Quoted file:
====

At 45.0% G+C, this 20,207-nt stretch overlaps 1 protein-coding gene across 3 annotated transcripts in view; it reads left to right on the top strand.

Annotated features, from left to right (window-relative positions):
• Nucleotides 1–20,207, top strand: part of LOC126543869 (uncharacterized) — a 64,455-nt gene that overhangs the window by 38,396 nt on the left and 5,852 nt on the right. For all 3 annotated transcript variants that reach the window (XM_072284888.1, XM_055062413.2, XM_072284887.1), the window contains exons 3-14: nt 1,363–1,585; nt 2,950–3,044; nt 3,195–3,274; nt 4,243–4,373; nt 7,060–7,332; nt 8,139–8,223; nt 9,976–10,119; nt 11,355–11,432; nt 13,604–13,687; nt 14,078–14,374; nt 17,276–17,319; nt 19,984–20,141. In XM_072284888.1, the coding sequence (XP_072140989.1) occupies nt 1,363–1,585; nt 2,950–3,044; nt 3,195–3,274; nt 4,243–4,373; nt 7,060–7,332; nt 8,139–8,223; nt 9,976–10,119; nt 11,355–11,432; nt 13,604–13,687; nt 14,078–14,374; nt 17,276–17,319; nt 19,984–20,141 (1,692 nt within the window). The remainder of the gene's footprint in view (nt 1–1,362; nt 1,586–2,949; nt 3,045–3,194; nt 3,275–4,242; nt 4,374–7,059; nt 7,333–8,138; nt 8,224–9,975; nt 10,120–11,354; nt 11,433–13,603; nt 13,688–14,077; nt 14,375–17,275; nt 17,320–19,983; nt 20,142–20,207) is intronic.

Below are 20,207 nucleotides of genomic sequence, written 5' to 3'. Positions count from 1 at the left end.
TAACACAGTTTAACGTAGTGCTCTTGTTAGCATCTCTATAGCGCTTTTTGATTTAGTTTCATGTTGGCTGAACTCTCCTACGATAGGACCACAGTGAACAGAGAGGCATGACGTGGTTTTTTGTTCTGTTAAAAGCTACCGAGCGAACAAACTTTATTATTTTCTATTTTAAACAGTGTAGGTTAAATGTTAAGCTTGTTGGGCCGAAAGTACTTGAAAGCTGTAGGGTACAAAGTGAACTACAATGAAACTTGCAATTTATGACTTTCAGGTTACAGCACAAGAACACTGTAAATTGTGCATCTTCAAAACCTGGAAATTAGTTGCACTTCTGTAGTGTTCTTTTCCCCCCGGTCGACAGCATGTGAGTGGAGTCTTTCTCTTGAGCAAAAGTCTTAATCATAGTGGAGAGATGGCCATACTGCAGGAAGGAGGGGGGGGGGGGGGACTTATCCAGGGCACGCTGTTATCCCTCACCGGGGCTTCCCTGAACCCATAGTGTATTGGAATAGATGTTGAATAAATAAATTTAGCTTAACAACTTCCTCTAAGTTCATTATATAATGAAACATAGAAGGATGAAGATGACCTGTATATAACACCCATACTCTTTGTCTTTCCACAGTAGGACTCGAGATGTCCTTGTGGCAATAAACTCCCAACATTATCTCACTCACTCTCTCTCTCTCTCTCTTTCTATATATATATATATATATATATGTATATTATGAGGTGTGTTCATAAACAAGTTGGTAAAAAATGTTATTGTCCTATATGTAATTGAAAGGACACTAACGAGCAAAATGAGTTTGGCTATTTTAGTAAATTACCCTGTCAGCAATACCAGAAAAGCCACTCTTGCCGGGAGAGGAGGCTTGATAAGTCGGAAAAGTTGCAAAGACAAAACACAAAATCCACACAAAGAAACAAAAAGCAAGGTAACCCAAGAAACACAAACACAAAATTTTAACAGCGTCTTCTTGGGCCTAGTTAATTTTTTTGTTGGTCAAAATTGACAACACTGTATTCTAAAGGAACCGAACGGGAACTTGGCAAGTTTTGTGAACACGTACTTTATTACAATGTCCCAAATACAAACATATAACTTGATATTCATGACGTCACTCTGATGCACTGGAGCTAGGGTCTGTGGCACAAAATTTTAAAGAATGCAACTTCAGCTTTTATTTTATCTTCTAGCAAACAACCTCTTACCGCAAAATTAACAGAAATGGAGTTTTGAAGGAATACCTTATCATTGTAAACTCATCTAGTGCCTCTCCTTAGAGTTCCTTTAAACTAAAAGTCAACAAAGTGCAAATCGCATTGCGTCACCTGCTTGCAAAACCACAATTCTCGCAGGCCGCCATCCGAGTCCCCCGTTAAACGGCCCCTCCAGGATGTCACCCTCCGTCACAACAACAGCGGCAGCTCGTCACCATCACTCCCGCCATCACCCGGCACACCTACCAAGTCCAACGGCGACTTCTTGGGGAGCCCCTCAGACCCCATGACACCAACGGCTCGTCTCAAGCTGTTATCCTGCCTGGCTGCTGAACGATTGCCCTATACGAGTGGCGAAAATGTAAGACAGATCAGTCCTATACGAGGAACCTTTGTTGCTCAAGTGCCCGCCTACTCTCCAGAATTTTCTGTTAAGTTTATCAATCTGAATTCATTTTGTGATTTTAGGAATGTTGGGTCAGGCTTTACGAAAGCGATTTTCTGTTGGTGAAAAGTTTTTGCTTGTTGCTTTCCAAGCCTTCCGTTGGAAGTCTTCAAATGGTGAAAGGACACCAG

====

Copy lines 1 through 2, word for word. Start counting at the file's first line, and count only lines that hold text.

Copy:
At 45.0% G+C, this 20,207-nt stretch overlaps 1 protein-coding gene across 3 annotated transcripts in view; it reads left to right on the top strand.

Annotated features, from left to right (window-relative positions):